In the video above, Maynard's mother stresses how she wants her daughter to be autonomous. Autonomy here is very narrowly defined--a typical life. The typicality requires an average life expectancy, happy marriage, kids, employment, and travel. I have enjoyed many of these wonderful aspects of life. Raising my son and watching him turn into an adult has been and remains the best part of my life. I too have traveled extensively. I have done all this with an atypical body. Never as a young boy could I have imagined life as a paralyzed man. But paralyzed I am. I have led a good life knowing my mere presence was too often unwanted and onerous to others. I have encountered barrier after barrier both physical and social. The world is not designed for people like me. The point is Maynard and others who support assisted suicide cannot imagine the life I have led and enjoyed. The lack of imagination on the part of others when they see me deeply bothers me. I know what most people think: paralysis is bad. Using a wheelchair is a fate worse than death. Terminally ill people that want to die are brave souls! People with a disability that want too die are brave too. I could never live that sort of life. This emotional reasoning is devoid of logic and the ability to adapt is wildly wrong. It is living that counts. All humans are intrinsically valuable--that includes Maynard, myself, people who are terminally ill, elderly and disabled. In short I reject the romance Maynard has with dying. I rail against a society that applauds people like Maynard who want to die and at the same time undermine the ability of those that need social supports to live a good life.  What Maynard is turning her back on is the interconnectedness of all people. A good death need not involve a lethal prescription and advocacy for "an old war horse" like Compassion and Choices. A good death can be achieved in a multitude of ways. I can say the same thing about life. There many paths our lives can take and I for one find it sad Maynard has knowingly allowed herself to become the face of the so called right to die.  I would rather be known for how I live not the way I died.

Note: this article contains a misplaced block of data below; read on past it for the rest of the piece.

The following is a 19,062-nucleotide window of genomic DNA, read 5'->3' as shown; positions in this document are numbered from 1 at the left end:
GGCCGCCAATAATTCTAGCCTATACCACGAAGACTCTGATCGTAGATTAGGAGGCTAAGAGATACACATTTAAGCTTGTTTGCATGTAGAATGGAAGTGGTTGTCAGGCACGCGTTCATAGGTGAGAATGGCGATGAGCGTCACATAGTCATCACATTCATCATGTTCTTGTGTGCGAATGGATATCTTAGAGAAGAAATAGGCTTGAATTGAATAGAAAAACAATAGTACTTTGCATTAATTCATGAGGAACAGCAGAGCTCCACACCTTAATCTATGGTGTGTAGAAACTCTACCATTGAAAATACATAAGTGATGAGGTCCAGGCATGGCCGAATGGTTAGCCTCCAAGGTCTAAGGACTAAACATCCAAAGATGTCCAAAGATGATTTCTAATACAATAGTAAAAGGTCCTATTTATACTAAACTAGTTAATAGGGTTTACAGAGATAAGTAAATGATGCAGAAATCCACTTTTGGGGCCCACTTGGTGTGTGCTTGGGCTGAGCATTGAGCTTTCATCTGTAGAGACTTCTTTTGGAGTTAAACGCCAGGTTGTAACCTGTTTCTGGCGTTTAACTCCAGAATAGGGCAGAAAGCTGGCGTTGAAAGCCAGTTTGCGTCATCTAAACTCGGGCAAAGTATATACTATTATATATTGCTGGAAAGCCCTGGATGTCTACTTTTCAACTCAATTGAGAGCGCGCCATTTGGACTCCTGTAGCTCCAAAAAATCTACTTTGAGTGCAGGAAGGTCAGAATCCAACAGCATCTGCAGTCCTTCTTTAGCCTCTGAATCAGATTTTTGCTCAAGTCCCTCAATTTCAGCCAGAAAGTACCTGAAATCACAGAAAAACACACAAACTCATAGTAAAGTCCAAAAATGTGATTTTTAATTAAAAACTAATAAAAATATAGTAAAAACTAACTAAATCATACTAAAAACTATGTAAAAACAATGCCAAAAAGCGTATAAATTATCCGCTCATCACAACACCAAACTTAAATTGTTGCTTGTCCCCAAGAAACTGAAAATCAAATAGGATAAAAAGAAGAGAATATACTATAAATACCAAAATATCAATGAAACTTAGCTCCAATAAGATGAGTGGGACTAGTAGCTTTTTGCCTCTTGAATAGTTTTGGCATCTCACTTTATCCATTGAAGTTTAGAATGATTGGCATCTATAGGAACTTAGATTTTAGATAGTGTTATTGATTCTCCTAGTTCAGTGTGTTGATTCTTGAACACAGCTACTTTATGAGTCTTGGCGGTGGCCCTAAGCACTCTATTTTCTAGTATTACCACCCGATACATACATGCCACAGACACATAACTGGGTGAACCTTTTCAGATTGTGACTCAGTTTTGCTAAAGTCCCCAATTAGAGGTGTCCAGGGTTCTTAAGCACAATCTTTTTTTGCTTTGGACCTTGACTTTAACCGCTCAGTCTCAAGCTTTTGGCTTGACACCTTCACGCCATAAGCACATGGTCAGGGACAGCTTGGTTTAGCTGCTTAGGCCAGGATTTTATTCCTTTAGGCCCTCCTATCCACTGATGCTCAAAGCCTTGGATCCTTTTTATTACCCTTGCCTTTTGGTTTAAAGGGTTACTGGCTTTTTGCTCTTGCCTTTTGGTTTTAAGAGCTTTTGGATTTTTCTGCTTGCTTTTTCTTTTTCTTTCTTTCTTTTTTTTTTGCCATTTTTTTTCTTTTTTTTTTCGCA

Tuesday, October 7, 2014

Terminal Normativity Displayed by Ezekial Emanuel